Carla with Ukrainian pilots from a UN flight.
After finishing the MA in International Peace and Conflict Resolution (2010), I had all the optimistic confidence needed to face the working world: a breadth of internships ranging from UN agency to think tank in Brussels to peacebuilding organizations in DC. I had a great network of colleagues, professors, and other mentors. With these resources in hand – not to mention, an excellent degree!- I moved out to the West Coast and secured work, first in the social entrepreneurship private sector, and later fundraising for nonprofits. After two years, the ache to be working out in the field in developing countries had gotten bad. I was not building capacity. I was not tapping my own capacity.
After a regular yet anything-but-normal aerobics session with Richard Simmons, he sat the class down and demanded, “It is the beginning of Spring! Have you done what you said you would by this time? A quarter of the year has passed!” This, amusingly, was the moment where everything shifted in me. If it meant I had to be an intern again, by the power vested in Richard Simmons, I would do it!
As someone with field experience limited to week-long social justice trips to Honduras or Bolivia, I was not hire-material for international organizations working in developing countries. I contacted the INGO I had interned with in DC, Search for Common Ground, and asked whether I could still apply for their international internship summer program. Within a matter of weeks, I was at the travel clinic getting shots for Liberia.
It was a huge leap, but knowing nothing would make me happier, the decision was not hard at the time. The key was going with the right organization. I knew from experience that Search for Common Ground would rely on me just as much as any other program staff in the office, and I trusted the quality of their work. I was not going to get my feet wet. I was going to jump in and test the current.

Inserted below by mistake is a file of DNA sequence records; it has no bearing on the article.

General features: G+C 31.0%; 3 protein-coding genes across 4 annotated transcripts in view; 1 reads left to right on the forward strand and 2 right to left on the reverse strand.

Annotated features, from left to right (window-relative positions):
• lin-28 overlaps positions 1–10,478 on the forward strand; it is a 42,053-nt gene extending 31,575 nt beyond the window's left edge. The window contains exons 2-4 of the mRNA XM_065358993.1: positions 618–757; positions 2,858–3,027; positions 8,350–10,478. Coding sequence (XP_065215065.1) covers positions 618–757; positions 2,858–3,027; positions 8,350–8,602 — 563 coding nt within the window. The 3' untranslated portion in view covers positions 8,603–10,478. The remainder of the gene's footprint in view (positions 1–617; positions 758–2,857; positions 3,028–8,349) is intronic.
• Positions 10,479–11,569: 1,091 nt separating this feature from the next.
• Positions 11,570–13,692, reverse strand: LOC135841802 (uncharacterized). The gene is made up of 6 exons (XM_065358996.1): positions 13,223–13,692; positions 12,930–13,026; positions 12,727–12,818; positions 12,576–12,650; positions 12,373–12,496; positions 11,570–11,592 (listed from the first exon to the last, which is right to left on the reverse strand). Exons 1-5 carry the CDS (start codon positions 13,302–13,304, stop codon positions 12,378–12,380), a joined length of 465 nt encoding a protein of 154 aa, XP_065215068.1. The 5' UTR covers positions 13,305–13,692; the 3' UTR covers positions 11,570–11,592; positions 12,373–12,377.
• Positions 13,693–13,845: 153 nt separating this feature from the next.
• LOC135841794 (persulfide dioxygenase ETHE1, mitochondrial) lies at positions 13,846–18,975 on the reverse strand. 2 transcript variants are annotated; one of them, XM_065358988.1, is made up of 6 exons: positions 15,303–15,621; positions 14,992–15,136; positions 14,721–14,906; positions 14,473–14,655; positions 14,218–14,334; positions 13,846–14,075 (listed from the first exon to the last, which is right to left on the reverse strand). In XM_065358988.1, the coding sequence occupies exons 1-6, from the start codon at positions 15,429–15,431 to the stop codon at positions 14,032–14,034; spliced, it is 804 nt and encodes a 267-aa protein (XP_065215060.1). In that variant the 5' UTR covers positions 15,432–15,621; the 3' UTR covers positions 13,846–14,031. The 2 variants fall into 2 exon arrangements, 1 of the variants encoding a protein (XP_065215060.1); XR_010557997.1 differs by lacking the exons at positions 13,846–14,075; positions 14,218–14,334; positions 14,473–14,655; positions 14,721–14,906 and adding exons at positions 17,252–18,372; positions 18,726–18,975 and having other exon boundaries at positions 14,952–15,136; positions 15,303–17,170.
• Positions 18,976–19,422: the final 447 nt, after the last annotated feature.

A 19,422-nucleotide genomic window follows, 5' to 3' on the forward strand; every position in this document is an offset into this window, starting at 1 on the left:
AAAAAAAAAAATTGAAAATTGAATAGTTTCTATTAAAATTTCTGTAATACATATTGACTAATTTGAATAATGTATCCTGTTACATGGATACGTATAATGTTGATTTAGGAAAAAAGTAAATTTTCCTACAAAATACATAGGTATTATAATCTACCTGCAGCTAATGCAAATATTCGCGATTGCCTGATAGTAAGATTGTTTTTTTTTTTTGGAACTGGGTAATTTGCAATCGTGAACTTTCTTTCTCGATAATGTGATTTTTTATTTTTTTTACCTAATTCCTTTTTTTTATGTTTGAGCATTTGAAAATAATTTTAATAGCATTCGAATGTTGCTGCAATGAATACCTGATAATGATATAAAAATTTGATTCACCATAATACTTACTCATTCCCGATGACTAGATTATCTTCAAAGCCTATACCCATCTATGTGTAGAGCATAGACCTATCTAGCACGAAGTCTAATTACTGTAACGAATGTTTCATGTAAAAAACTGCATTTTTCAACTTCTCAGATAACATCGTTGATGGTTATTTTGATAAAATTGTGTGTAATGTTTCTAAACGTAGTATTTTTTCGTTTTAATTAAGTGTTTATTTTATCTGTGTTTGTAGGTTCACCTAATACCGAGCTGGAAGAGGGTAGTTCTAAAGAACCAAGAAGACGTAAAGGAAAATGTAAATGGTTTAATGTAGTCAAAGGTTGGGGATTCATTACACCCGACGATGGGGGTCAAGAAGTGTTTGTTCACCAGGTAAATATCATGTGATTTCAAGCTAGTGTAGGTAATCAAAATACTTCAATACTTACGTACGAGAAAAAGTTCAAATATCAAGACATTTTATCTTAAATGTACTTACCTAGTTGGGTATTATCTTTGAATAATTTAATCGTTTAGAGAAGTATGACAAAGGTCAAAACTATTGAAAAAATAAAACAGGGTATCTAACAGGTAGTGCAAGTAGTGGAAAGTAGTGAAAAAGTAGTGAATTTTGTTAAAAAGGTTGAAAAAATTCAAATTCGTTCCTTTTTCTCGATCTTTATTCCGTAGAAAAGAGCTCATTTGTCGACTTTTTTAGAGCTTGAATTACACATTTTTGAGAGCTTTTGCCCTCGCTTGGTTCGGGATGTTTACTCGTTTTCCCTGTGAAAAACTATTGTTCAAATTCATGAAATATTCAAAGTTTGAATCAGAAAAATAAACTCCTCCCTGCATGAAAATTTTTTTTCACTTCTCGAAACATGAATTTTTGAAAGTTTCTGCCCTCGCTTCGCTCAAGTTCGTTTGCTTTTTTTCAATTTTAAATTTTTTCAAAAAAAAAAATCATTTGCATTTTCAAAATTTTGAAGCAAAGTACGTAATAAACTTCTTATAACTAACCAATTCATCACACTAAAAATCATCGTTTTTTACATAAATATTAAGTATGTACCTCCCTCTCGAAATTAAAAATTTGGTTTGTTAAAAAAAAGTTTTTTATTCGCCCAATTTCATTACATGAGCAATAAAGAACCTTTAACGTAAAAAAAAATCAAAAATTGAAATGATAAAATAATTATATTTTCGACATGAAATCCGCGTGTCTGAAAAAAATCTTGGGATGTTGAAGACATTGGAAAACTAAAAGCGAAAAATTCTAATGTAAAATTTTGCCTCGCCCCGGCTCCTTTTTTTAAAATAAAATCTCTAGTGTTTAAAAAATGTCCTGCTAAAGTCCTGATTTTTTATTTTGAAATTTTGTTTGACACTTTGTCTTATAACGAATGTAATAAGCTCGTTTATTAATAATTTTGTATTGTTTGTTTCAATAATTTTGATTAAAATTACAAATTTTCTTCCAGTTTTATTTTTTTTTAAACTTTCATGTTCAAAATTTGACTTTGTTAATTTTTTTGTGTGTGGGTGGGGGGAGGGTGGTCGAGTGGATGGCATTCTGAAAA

After three months in Liberia, there was no doubt that I was in the right place. I clicked with the people, the environment, and the culture (…but not necessarily the spicy food). Three out of four? I’ll take it. Moreover, there was a demand for my skills. By developing a specialization in Monitoring & Evaluation while I was interning for various organizations in DC, I found a niche that fit well with consultancies and applied across sectors. I did a project for Search for Common Ground as a consultant but also tapped into my new Liberian network. ChildFund Liberia hired me to conduct a baseline study on education quality, accessibility, and equity in a remote county. After that, I was hired by an implementing partner of the USAID Health, Agriculture, and Nutrition Development for Sustainability (HANDS) program to be the Data Manager. Getting both jobs was only possible because I was in country, could meet face-to-face with program staff, and was available on short notice. Advice to new graduates: Sometimes being on the ground and having shown people what you can do is the best way to get your foot in the door.
In a world where "best practice" evolves so quickly, I am lucky to turn to AU professors who spend so much of their own time as practitioners. Meeting Prof. Susan Shepler in Liberia in July 2014 was like seeing family. We talked about Ebola, peace education, and our own personal transformations spurred by West Africa. Her insight is invaluable and always renews my aspirations.
I recently celebrated my two-year mark in Liberia and do not plan on leaving anytime soon. By sticking with my current program through the hard times, I was promoted to a position that I helped to develop: Knowledge Systems Manager. My work takes me out to two remote counties bordering with the Ivory Coast. I have built the skills of my colleagues by training them in new mobile technologies for data collection, performing anthropometric measurements, report writing, and USAID Performance Management Plan (PMP) tools. As a team, we tap into each other’s talents and share responsibilities. I also know that the example I set in management style and ethical behavior contributes to a standard for the staff.
Let me be very clear though: I learn so much more by working and living here than the skills I teach others. I am humbled every day. Likewise, I am reminded that I am here because of the opportunities I created for myself. It takes a lot of effort, patience, and flexibility.
But that is what makes this work so wonderful.